A band saw is one of the most useful woodworker’s tools. It a versatile tool that comes in handy to make cuts that other alternative saws cannot. On this note, it is useful for both professional and DIY woodwork projects.
For you to get the most use out of your band saw, you need to understand how to use it. If you just acquired your band saw and confused about where and how to start, this article is a great resource. You will learn the basics of using a band saw to get you started on your projects.
Understanding the Different Blade Types
A band saw can cut different materials, and each needs a specific blade. It is, therefore, essential to understand the materials you will be working on most of the time to select the most appropriate blade.
The three standard blades for band saws are the hook-tooth, skip-tooth, and the regular-tooth blades. Hook tooth blades are large and come with a deep gullet. These are ideal for making fast cuts.
Skip-tooth blades, on the other hand, are ideal for cutting plastics, softwood, and nonferrous materials. They have spaces between individual teeth that prevent residual build-up when cutting.
Regular tooth blades are useful for general cutting purposes. These suit different materials, such as wood, metal, plastic, etc. Regular tooth blades are the most common of all types.
Step by Step Procedure of How to Use a Band Saw
Step 1: Cleaning
Before setting up your band saw for cutting, you need to keep a few things in mind. You want to ensure it is functional and capable of cutting the material at hand.
The first thing you should do is clean. This can come across as obvious, but as a beginner, you may not find the need to do so. Cleaning removes dirt, left-over residue, or any other build-up. Any dust on the blade can affect the quality of the cut hence the need to clean.
Step 2: Choosing the Blade
As mentioned, the blade you use with the band saw should be appropriate for the type of material you are cutting. While regular-tooth blades work well for most jobs, it is essential to change it for heavier materials. Also, you might want a finer blade for more delicate materials.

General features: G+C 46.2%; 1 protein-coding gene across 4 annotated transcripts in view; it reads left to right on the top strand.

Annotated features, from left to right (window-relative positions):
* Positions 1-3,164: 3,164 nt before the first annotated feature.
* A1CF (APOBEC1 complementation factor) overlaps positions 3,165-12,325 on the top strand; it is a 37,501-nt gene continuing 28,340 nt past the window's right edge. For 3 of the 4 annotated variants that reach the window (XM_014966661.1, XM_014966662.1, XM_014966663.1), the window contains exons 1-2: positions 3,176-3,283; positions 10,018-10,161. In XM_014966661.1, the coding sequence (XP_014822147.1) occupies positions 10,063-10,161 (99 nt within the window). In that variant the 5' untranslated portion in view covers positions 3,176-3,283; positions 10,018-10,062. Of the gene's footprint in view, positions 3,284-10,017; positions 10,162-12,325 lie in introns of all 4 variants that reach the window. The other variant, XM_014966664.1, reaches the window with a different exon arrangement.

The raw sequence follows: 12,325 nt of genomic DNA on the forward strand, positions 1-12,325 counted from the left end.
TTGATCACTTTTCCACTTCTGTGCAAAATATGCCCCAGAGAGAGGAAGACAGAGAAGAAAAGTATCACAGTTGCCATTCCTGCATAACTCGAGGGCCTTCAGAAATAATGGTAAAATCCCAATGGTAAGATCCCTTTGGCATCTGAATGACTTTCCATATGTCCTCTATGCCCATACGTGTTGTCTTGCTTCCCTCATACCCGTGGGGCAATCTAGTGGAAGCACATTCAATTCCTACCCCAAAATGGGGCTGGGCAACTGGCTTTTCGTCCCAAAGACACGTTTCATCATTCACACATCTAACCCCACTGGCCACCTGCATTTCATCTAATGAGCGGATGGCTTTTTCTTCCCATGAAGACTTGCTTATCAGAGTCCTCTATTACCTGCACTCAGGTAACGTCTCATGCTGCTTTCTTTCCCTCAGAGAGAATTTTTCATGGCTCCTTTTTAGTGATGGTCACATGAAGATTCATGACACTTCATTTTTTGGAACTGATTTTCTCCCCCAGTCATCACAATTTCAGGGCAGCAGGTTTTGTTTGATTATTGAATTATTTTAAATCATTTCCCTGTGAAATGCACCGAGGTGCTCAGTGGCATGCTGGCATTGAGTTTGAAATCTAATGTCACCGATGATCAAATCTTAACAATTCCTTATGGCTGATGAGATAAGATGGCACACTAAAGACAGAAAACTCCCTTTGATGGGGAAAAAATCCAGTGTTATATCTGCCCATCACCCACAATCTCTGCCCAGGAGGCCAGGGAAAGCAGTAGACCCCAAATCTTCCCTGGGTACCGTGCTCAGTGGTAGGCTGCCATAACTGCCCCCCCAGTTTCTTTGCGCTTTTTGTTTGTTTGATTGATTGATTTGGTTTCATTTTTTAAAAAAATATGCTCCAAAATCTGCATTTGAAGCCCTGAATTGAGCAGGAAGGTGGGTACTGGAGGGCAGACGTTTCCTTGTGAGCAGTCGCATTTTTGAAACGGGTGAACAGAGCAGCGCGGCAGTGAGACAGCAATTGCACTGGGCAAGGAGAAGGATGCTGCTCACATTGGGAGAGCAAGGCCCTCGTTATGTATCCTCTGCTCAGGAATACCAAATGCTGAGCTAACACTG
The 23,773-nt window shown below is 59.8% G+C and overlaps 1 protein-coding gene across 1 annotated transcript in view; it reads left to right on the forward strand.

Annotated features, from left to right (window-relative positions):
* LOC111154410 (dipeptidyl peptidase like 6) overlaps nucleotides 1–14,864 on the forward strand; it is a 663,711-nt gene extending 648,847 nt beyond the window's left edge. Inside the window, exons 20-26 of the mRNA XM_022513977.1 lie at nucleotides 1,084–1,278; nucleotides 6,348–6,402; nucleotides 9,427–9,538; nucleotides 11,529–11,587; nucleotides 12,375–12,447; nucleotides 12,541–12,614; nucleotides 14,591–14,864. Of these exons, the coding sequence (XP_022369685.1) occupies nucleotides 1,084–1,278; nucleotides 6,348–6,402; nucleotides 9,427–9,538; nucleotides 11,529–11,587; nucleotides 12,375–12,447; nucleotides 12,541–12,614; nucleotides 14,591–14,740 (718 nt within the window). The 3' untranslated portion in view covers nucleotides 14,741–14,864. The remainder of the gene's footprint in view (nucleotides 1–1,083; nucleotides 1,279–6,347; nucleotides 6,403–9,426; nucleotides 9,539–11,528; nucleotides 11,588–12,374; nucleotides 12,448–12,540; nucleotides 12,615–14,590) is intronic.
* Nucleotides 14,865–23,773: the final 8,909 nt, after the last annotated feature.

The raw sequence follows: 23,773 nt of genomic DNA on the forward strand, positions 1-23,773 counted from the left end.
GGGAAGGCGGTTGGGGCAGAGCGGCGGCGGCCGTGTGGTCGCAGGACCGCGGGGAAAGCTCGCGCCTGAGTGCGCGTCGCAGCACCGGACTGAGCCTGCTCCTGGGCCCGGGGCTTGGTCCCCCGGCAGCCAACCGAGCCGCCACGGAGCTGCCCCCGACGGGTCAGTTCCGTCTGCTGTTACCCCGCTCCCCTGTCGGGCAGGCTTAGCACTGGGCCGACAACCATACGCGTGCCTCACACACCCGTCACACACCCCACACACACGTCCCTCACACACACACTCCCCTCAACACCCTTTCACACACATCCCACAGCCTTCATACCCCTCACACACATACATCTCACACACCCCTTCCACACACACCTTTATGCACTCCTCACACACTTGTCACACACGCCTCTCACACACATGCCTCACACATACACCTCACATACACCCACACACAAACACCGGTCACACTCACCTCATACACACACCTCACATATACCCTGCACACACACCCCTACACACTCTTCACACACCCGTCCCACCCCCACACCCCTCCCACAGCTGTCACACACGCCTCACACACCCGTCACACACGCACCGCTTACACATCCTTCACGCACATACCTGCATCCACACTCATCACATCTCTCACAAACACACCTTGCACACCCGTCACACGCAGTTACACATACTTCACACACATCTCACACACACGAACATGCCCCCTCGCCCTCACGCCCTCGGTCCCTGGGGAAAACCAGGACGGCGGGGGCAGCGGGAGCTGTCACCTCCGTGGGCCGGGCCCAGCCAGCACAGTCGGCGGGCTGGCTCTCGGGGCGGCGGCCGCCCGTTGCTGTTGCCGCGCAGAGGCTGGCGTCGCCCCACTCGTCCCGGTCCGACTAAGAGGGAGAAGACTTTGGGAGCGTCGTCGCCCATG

Step 3: Checking the Blade Tension
When the saw is not in use, the blade tension should not be on a high. When it is time to use it, make sure you raise it to a suitable level. If your band saw has a window that you can use to monitor how low or high it is, make use of the feature. The blade tension is one of the elements that affect the quality of the cut, so make sure it is set correctly.
Step 4: Setting the Blade Guides
Blade guides are accessories that ensure the blade level stays in place. These come in two sets; one lower and the other higher. Set them up appropriately such that they are close to the blade. This will ensure a clean, seamless cut.
Step 5: Setting the Blade Guard
Before you start cutting, ensure the blade guard is as close to the wood as possible. A simple way to understand this is to ensure a large portion of the blade is not exposed when making a small cut. If you are making different cuts, therefore, you will need to set the guard according to the size of the cut.
Step 6: Plugging in the Saw
It is advisable to keep the band saw unplugged when not in use. After ascertaining the blade tension and guard are in place, go ahead and plug the saw in.
Step 7: Cutting
Cutting using a band saw is a technique you have to learn and practice. But, it is not as hard as you may think as long as you have everything set appropriately. On this note, it is essential to note that the band saw leaves marks on the edge after cutting.
It is, therefore, advisable to allow a little extra material to smooth the edge after cutting. Also, cutting on the outside of the line helps to minimize the amount of material you will have to remove when smoothing.
Making curved lines takes practice because you have to follow an irregular line. Until you master the skills, it is advisable to start far from the cutting line, so you have a little material to play with.
The best way to make curved cuts is by starting with relief cuts. This is whereby you cut a contoured profile by following lines along the curves and transition points. Move slowly to ensure a clean, smooth cut.
Step 8: Unplug the Band Saw
One of the safety principles you should keep in mind is unplugging the saw after use. Once you have completed your cuts, unplug it before you can handle any other part of the saw.
Step 9: Release blade Tension
It is essential to release the tension of your blade after each cutting session. This increases the lifespan of your blades, and your band saw in general. Keep note that it is loose, so you have to tighten it next time you have a cutting project.
Step 10: Clean Up
Ensure you dust off any dirt or debris from the cutting process. You want to keep your saw in the best condition when in storage. Cleaning it up after every use will minimize the number of times you have to do a deep clean on it. Also, it contributes to its functionality and efficiency.
You can make the most use out of your band saw. But you have to understand how it works. You can follow the steps above to set up and use your band saw. Here is a quick rundown of the process:
- Clean the band saw
- Choose the right blade
- Check the blade tension
- Set the blade guides
- Set the blade guard
- Plug-in the saw
- Make your cuts
- Unplug from power
- Release the blade tension
- Clean up and store appropriately